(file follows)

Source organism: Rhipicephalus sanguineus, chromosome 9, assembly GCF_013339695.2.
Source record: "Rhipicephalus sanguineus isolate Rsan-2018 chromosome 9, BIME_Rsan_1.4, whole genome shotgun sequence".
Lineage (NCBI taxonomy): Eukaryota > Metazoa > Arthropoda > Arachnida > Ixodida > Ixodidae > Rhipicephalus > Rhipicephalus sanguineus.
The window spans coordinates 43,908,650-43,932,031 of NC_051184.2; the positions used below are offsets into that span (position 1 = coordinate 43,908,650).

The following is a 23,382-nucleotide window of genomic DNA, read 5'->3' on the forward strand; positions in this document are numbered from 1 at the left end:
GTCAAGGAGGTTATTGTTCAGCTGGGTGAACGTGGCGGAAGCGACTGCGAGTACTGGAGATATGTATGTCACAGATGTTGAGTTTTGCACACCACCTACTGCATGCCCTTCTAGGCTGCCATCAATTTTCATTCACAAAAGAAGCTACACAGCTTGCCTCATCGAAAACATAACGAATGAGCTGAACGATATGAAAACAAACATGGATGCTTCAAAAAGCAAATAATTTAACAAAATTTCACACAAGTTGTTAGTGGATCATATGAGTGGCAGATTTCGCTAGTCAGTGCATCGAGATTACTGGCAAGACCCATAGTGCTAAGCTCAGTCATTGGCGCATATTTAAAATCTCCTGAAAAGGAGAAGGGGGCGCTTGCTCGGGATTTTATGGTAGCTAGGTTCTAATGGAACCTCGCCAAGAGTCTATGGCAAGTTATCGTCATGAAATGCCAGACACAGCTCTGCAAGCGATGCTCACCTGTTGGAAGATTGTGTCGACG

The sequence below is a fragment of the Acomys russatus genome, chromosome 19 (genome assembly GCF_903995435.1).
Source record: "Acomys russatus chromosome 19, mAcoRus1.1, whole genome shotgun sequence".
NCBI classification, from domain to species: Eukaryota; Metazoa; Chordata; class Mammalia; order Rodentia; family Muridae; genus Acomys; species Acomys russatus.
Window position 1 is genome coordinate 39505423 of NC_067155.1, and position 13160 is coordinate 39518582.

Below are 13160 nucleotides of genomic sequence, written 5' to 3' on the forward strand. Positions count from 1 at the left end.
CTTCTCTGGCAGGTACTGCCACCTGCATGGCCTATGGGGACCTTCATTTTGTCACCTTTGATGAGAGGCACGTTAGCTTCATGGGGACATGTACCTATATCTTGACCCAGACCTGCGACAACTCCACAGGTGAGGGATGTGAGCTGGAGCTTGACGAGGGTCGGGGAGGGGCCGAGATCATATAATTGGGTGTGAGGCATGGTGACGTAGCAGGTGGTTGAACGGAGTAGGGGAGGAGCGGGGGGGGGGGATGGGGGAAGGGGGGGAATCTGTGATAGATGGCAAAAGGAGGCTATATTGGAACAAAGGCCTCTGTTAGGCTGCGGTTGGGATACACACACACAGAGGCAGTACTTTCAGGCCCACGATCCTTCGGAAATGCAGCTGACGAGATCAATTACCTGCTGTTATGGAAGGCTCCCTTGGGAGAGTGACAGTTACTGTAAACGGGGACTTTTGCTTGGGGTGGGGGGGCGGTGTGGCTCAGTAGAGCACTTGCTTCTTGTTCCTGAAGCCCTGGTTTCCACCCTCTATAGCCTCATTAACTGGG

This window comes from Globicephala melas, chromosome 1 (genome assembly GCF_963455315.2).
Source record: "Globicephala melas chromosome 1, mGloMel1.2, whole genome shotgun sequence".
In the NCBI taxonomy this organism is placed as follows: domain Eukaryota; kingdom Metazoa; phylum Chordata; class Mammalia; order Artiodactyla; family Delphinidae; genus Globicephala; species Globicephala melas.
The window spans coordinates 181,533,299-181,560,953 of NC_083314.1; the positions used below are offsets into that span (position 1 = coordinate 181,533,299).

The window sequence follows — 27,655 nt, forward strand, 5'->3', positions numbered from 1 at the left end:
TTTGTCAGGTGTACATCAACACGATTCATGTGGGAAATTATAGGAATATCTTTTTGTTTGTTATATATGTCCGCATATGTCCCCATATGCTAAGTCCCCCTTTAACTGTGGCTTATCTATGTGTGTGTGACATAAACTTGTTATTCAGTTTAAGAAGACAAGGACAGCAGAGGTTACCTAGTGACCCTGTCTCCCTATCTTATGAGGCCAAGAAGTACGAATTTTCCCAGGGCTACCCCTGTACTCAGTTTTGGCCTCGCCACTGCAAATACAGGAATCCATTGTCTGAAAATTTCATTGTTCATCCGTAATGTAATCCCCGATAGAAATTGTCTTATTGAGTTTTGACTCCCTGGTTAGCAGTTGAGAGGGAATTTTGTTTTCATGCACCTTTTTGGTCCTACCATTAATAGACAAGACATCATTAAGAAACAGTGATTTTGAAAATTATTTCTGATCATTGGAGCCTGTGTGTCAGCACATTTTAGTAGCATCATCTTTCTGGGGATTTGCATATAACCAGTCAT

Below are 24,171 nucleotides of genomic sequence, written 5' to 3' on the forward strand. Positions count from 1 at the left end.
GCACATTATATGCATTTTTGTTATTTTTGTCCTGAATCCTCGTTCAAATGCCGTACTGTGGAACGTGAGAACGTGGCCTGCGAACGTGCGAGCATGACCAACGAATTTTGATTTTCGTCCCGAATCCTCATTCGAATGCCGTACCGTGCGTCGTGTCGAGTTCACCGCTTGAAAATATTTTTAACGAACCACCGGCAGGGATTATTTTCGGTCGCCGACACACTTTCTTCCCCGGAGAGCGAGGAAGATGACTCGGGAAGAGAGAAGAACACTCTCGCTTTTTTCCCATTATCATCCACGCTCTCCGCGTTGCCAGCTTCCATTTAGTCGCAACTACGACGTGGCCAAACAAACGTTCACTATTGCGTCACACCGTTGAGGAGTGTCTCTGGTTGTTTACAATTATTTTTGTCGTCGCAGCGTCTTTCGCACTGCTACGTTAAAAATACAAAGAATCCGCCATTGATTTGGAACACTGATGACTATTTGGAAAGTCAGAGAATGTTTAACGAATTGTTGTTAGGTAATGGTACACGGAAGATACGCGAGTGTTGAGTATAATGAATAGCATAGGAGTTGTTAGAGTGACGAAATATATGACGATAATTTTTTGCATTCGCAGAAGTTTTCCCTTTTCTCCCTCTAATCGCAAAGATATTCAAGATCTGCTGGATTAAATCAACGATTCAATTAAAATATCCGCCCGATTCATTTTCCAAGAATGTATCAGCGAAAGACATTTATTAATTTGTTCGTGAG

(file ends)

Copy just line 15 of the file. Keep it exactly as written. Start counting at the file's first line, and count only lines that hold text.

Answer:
In the NCBI taxonomy this organism is placed as follows: domain Eukaryota; kingdom Metazoa; phylum Chordata; class Mammalia; order Artiodactyla; family Delphinidae; genus Globicephala; species Globicephala melas.